Sept. 13, 2011 -- Intrauterine devices (IUDs), the small plastic devices inserted into the uterus to prevent pregnancy, may also offer women protection against cervical cancer, according to a new study published in The Lancet.
An international team of researchers analyzed 26 studies that included nearly 20,000 women from 14 countries and found that the risk of cervical cancer in women who used IUDs was nearly half that of women who never used them.
While the researchers did not find a link between IUDs and a lower risk of infection with human papilloma virus (HPV), the virus that leads to cervical cancer, the study authors believe IUDs may cause an immune response that can get rid of the virus once it enters the body.
"The hypothesis is that an IUD, because it's a foreign body, creates an inflammatory response that gets rid of the HPV, which reduces the risk of cervical cancer," said Dr. Howard Jones, chair of obstetrics and gynecology at Vanderbilt University School of Medicine.
"People have suggested inthe past that having an IUD put people at increased risk for developing cancer, and we are not seeing that," said Dr. Ira Horowitz, professor and director of gynecological oncology at the Winship Cancer Institute of Emory University in Atlanta.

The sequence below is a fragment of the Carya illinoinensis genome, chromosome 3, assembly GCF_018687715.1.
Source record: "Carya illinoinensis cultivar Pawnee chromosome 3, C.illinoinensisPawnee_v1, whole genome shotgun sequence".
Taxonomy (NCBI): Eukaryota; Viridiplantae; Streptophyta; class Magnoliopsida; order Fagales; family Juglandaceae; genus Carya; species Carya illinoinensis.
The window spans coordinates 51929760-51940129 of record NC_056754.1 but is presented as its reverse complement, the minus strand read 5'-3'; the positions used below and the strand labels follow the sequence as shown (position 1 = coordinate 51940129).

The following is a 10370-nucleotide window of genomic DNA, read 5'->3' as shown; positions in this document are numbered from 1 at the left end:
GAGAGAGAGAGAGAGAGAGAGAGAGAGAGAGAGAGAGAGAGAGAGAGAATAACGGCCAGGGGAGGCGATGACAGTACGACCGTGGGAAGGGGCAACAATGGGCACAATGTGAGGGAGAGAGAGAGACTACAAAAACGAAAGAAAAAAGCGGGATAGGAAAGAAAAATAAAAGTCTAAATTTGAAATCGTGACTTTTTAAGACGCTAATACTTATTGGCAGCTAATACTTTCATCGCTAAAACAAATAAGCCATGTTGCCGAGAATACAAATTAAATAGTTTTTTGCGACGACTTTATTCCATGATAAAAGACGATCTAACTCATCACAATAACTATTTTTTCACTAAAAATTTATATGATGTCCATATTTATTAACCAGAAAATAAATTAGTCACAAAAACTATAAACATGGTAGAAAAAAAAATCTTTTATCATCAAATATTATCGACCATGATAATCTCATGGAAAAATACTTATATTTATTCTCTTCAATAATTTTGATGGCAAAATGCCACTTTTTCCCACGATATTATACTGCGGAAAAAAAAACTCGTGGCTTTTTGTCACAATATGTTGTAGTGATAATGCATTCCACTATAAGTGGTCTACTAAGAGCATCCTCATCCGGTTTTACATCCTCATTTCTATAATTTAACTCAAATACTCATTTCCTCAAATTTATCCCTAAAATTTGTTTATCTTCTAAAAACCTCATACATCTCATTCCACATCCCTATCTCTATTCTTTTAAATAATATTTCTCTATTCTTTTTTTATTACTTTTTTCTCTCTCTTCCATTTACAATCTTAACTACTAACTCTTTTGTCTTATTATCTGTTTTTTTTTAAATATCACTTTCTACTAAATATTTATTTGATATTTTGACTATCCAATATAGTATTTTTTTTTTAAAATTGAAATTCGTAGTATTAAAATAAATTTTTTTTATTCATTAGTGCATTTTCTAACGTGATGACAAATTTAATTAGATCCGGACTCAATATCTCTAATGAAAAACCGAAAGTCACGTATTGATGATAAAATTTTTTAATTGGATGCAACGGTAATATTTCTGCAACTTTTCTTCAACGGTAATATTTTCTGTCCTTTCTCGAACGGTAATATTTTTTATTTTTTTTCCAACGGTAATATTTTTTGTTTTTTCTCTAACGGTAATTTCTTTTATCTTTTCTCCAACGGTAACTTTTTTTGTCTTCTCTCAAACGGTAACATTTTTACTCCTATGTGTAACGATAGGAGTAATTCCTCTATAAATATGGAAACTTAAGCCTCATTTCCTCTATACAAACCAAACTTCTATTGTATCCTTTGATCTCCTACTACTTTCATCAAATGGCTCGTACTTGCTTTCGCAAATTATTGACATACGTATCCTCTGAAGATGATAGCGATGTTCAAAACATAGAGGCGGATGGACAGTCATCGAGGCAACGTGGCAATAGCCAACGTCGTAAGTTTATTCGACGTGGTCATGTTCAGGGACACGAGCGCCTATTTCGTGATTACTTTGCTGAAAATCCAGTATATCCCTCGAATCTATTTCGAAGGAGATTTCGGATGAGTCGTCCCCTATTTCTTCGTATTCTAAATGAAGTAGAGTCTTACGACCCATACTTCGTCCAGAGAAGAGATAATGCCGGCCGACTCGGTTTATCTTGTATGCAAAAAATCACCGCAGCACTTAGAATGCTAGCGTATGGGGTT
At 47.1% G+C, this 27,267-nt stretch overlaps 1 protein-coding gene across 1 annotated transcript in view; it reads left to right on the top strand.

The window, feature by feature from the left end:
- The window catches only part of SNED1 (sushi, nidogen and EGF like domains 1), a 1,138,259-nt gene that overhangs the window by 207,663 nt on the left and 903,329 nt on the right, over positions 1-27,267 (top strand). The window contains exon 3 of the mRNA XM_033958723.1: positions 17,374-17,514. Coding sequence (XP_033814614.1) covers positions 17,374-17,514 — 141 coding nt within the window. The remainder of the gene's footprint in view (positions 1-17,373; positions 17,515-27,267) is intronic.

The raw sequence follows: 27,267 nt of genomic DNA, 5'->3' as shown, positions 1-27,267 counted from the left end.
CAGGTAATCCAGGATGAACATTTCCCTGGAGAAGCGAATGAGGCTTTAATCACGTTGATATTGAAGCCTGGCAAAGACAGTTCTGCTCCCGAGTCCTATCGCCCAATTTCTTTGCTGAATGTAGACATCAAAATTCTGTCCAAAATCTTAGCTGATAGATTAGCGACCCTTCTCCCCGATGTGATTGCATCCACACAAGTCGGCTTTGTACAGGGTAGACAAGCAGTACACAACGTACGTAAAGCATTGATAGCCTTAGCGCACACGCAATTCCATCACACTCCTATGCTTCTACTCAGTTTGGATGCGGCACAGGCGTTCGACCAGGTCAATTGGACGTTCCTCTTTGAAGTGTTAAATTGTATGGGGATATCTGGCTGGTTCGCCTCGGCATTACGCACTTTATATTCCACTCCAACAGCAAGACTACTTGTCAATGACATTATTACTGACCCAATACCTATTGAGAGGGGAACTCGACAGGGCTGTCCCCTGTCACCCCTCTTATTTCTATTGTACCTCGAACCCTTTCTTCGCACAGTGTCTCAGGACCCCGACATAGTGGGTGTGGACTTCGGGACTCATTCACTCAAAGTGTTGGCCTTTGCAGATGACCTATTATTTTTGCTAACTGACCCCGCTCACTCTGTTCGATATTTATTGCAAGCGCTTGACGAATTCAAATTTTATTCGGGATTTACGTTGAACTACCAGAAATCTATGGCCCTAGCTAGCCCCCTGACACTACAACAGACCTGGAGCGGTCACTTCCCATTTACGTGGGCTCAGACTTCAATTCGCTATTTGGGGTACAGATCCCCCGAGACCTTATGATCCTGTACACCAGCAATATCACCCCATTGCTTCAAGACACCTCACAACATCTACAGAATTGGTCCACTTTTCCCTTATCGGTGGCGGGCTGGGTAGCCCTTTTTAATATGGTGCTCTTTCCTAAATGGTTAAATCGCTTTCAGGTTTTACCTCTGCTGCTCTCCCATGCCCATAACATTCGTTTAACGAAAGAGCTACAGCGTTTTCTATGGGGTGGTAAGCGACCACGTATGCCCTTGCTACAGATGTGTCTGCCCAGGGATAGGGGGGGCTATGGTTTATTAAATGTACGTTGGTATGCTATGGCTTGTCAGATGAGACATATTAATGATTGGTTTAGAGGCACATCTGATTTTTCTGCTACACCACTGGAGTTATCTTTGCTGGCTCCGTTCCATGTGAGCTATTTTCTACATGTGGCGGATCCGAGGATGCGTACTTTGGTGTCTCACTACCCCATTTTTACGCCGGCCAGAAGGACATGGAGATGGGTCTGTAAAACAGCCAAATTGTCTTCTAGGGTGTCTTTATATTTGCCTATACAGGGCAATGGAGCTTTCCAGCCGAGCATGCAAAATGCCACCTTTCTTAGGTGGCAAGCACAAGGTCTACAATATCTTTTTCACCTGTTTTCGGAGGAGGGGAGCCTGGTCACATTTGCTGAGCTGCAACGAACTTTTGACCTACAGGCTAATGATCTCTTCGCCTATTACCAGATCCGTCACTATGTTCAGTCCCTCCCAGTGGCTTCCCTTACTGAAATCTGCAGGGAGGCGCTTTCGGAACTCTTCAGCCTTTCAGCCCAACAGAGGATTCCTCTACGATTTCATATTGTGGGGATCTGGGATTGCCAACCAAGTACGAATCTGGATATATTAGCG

Previous studes have found IUD use reduces the risk of endometrial cancer, but few have looked at the relationship between IUDs and cervial cancer.
Prescribing and Screening Recommendations Unlikely to Change
Experts not involved with the research say while the findings offer important insight into how cervical cancer develops, clinicians are unlikely to change how they prescribe IUDs as a result of this research since this study does not determine whether a cause-and-effect relationship exists between IUDs and cervical cancer. The study also did not evaluate specific types of IUDs.
"The protective effect of IUD use challenges some key elements in the current model of the natural history of cervical cancer," wrote Dr. Karl Ulrich Petry of Klinikum Wolfsburg in Wolfsburg, Germany, in an accompanying comment.
"These data may be reassuring for women who have IUDs, but I don't there will be a substantial impact on prescribing them," said Dr. Johnathan Lancaster, director of the Center for Women's Oncology at Moffitt Cancer Center in Tampa.
IUDs are expensive and can cause complications, such as pain and heavier bleeding during menstruation, so doctors don't believe the benefits outweigh the risks. Barrier methods, such as condoms, are a better option for women who are more sexually active.
"Condoms reduce the risk of both HPV infection and HIV infection," said Jones.
Doctors typically prescribe IUDs to women in monogamous relationships who have had at least one child and don't plan to have any more for quite some time.
Experts also say women using these devices should get regular Pap smears.
"This does not mean that women who have IUDs should change their practice of cervical screening," said Lancaster.
Currently, screening guidelines recommend that women who are sexually active should have a Pap smear every year. Starting at age 30, women who have had three normal Pap tests may opt for screening every two to three years.